But ultimately, that interpretation doesn't do enough to distance him from being a Cool character. I think the show runs even closer to the Rorschach Problem than Watchmen did; after Watchmen came out, Alan Moore was gobsmacked by how many readers seemed to love Rorschach. He'd meant for the character to be this emotionally-stunted, ugly, morally-overly-black-and-white indictment of grimdark comic book heroes, but many readers thought Rorschach was just the bee's knees. I worry that Tennant's moustache-twirling over-the-top-ness is going to be similarly received, and he's gonna accrue a "The Guy Ya Love Ta Hate!" vibe among fans who subsequently gifset the shit out of his gleeful villainy online. More succinctly: someone on twitter had recently said something along the lines of "Not looking forward to seeing Purple Man cosplay after this."

So ultimately, the show tries to have both a delightfully-wicked cartoonishly-fierce Bond-type supervillain, and then simultaneously tries to be solemnly realistic about dealing with being raped, and I just don't think those two vibes mesh very well in how the show finally shakes out.

I guess that's all I have to say except for small suspension-of-disbelief thing:

I suppose I can buy that somehow an airborne virus can spread through an entire theatre instantly enough to allow it to affect everyone there. I suppose I can buy that a mob boss, rather than relying on his goombas to enforce things through brute strength, is himself The Most Jacked Dude In The Series. I cannot buy that if you rip off someone's arms and the stumps are raw with like bones and stuff sticking out, that person is still JUUUUUST alive enough to give the hero a little bit of extra advice before expiring. That is... that is just too Monty Python Black Knight, TV show. arms and blood don't work that way
posted by Greg Nog at 12:58 PM on November 29, 2015 [28 favorites]


Oh come on, you HAVE to give a hand for that bit, it was great!
posted by Brandon Blatcher at 1:12 PM on November 29, 2015 [1 favorite]


Jessica can hold her own in a fight against the nigh-invulnerable Luke Cage, she effortlessly snap hardened steel with a flick of her wrist, she can jump over buildings in a single bound and land without damage after falling several stories. But then a van full of goons can apparently take her out like she was just someone moderately good at a martial art, and she periodically gets cut/scratched/low-level-bloody.

I get the feeling that, because she's so strong, she never learned how to fight. She just throws wild punches. Plus, those guys tasered her like 20 times, and it put her down for maybe 15 seconds when it would have killed other people.

She does seem pretty damage resistant, and she heals very quickly. A bullet in the shoulder doesn't even slow her down, and being hit by a truck going must have been 60 kmh basically just bruises her and she's able to walk away where a normal personal would have been mush. The showdown with Cage happens maybe a day or two after she's too hurt to fight Simpson, and she's at full strength then.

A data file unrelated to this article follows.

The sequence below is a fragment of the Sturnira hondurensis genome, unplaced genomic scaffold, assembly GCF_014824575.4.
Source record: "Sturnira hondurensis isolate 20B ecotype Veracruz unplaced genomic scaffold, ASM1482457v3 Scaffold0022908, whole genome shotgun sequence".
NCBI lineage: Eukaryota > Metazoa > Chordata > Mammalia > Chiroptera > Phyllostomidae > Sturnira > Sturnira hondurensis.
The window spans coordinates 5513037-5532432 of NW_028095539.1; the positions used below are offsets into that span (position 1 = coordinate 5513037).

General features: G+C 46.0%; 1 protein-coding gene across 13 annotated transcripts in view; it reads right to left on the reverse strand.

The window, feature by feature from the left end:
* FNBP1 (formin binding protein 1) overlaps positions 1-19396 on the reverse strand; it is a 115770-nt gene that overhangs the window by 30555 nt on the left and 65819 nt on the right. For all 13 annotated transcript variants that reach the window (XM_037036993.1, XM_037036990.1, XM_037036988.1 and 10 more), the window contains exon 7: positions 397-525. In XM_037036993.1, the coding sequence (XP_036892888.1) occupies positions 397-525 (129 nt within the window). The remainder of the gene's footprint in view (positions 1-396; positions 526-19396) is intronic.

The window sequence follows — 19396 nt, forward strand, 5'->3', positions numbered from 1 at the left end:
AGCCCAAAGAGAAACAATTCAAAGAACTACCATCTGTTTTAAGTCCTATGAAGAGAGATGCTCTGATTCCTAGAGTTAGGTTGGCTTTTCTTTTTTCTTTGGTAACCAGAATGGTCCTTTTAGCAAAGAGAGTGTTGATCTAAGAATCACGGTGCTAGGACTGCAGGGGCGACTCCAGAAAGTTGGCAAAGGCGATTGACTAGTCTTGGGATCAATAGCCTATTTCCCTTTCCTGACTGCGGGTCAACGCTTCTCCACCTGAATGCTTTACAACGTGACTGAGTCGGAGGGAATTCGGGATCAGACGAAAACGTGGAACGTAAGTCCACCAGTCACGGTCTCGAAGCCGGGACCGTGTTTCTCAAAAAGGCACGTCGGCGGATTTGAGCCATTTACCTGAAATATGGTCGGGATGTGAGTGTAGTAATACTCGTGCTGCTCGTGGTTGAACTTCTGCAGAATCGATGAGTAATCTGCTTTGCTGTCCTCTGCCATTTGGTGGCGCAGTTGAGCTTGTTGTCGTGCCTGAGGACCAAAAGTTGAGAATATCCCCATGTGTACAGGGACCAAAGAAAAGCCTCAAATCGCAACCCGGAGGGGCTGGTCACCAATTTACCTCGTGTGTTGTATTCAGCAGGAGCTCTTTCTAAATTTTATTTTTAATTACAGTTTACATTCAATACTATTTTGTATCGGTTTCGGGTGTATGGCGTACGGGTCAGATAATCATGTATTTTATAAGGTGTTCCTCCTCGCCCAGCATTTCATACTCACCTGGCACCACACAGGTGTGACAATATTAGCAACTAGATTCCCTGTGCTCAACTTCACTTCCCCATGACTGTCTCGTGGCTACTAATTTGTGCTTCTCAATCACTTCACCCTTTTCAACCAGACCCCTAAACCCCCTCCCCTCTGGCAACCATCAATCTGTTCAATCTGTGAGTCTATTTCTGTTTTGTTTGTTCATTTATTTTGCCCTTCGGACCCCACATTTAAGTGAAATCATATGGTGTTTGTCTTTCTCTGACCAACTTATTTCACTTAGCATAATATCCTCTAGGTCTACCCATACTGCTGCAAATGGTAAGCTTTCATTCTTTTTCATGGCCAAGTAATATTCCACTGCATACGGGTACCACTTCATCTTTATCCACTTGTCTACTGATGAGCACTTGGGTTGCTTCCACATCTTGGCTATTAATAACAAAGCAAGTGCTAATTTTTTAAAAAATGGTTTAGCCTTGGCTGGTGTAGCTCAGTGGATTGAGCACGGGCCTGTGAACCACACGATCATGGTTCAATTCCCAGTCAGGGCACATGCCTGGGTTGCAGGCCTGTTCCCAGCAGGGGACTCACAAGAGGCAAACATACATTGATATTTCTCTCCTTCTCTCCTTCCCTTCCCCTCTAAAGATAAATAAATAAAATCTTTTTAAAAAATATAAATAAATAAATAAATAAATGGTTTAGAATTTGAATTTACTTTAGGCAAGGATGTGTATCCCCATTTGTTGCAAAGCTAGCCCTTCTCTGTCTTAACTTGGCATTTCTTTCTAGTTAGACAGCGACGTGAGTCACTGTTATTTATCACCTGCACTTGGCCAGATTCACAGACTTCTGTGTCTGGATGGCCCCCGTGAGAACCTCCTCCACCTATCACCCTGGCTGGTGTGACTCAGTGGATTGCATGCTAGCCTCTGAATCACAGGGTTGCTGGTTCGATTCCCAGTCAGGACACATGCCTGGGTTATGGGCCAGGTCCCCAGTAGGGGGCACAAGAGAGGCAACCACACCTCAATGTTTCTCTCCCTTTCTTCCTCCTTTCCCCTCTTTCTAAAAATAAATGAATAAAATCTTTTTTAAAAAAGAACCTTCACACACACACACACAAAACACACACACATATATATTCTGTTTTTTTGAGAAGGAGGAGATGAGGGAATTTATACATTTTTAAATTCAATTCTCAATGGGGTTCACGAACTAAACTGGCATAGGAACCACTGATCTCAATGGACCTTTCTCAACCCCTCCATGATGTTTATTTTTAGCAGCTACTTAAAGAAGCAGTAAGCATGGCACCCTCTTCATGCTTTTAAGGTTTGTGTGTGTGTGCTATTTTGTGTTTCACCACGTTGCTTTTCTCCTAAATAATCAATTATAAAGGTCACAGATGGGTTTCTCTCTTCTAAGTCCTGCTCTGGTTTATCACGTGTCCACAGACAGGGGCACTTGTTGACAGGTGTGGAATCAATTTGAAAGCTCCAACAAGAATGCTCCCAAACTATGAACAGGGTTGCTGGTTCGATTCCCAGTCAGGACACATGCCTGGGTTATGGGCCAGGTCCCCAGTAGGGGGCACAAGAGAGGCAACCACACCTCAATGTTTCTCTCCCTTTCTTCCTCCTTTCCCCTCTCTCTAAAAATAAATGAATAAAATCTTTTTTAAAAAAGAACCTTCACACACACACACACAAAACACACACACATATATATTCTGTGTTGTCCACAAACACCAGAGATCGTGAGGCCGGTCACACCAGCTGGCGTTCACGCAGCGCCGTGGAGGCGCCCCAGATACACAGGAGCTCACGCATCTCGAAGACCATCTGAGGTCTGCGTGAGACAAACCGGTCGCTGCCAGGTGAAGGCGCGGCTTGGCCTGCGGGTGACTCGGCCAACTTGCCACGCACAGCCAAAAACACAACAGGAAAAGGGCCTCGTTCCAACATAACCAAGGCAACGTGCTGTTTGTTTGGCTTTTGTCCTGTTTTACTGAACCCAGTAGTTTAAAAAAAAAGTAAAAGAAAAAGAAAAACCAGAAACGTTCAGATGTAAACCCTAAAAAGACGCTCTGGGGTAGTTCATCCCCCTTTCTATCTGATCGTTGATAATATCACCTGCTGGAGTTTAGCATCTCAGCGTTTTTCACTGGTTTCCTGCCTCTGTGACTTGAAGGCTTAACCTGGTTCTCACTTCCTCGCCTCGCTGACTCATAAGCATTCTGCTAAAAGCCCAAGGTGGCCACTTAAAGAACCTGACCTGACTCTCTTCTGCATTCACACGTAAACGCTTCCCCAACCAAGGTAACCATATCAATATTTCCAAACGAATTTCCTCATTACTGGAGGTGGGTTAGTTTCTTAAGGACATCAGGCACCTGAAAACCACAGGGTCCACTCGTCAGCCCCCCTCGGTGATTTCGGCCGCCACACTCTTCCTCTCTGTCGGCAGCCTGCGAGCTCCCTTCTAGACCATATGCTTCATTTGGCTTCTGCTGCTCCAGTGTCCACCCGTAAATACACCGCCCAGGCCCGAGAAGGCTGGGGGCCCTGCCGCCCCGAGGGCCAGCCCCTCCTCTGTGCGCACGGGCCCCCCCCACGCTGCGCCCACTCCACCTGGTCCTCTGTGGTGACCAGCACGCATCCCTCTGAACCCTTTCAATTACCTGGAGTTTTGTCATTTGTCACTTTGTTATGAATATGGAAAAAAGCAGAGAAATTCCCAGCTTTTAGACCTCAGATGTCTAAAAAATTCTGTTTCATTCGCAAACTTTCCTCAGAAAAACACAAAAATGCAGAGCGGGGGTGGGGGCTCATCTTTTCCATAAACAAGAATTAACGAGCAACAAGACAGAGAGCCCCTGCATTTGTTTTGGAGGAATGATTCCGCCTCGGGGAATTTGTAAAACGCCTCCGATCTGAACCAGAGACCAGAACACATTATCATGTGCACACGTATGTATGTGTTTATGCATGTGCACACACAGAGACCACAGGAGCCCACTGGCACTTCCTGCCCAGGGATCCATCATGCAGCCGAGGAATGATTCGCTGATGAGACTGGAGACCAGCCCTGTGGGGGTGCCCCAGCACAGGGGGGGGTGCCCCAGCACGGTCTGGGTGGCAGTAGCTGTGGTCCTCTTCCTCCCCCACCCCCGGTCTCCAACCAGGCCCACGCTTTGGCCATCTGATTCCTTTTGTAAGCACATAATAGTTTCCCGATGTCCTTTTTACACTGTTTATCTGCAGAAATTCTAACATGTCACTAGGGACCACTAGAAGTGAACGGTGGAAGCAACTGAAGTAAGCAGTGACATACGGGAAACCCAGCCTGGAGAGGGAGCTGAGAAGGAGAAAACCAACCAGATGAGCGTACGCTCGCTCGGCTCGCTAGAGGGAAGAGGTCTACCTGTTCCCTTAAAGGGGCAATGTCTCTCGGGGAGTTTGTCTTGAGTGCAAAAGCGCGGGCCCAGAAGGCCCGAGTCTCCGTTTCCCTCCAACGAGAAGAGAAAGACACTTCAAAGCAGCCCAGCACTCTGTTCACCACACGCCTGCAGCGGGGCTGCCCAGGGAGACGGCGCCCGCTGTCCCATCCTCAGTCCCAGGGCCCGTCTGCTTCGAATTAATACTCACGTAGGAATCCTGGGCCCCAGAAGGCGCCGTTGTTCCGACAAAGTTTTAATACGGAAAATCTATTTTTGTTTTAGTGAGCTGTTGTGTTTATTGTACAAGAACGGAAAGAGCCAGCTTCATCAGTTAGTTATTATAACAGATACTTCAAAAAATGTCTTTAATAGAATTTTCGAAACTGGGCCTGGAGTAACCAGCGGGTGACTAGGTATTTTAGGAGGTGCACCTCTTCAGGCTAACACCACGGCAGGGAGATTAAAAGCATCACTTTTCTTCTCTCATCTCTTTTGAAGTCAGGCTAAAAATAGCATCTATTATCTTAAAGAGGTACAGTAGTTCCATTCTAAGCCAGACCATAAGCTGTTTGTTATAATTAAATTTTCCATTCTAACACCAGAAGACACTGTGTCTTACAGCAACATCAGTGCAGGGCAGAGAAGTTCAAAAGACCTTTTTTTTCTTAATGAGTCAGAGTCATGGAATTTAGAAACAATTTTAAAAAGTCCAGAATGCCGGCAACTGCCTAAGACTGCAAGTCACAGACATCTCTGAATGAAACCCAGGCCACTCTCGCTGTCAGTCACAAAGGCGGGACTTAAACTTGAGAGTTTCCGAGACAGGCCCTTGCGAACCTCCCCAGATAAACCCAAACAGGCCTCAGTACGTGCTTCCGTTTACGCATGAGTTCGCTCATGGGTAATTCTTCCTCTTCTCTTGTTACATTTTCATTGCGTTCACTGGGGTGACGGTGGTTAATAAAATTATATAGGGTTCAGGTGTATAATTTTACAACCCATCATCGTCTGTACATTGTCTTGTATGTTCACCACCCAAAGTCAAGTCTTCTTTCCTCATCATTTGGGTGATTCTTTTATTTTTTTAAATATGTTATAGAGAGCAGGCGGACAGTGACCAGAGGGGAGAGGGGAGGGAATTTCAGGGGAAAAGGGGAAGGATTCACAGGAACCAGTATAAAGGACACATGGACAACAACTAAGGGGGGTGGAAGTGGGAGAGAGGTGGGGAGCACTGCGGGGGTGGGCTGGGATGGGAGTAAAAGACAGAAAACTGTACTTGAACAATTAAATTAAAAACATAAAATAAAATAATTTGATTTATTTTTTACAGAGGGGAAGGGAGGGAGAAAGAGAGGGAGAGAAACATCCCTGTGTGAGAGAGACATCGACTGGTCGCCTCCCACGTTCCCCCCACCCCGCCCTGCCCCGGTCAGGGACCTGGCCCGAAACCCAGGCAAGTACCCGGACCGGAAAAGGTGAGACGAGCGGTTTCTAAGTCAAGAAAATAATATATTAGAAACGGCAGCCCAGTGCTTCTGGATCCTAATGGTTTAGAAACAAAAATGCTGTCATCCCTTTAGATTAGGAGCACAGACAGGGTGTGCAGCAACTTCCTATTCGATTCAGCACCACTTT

posted by His thoughts were red thoughts at 3:59 PM on November 29, 2015 [5 favorites]


Jessica has power, but not much skill. She's probably never needed it in her life, as the sheer power has been enough to deal with people. Curious to see if she'll get training in the future.

But yeah, a bunch of goons with tasers was able to give her enough trouble so that they could grab Kilgrave. I don't think they did her any damage, just slowed her down. Which makes sense, numbers can be overwhelming, especially for an untrained fighters.

Now Luke? He fought like he had training. More invulnerable than Jessica, but strength wise they seemed matched.
posted by Brandon Blatcher at 4:45 PM on November 29, 2015 [4 favorites]


I also really enjoyed this, while still getting frustrated at some of the places where the plotting fell down. I enjoyed most of DD, but at a certain point stopped watching for a while - not sure if it was because I eventually got worn down by the (very good but very frequent) fight scenes or if the characters weren't doing it for me. I watched the last few eps with some judicious fast-forwarding. JJ, on the other hand, I watched over the course of the weekend, always interested in where things were going and what was going to happen next.

It's a fair point that it's not a perfectly constructed series: her lawyer's plotline was interesting but got too much play, even though it was woven back into the story in an interesting way. Jessica's plans aren't well-thought-out, which can partly be ascribed to the fact that she's struggling through trauma, but I get tired at the very cliched "We have to follow my plan, it's the only way" kind of bullheaded stuff heroes tend to have to spout especially when it becomes evident that her plan is not exactly developed. Kooky Alive Twin's incitement of the mob of survivors to attack Jessica made no sense at all. And it's true, JJ's final plan to have Trish act as decoy was really goony when it didn't result in Jessica closer to Kilgrave than across the freaking room.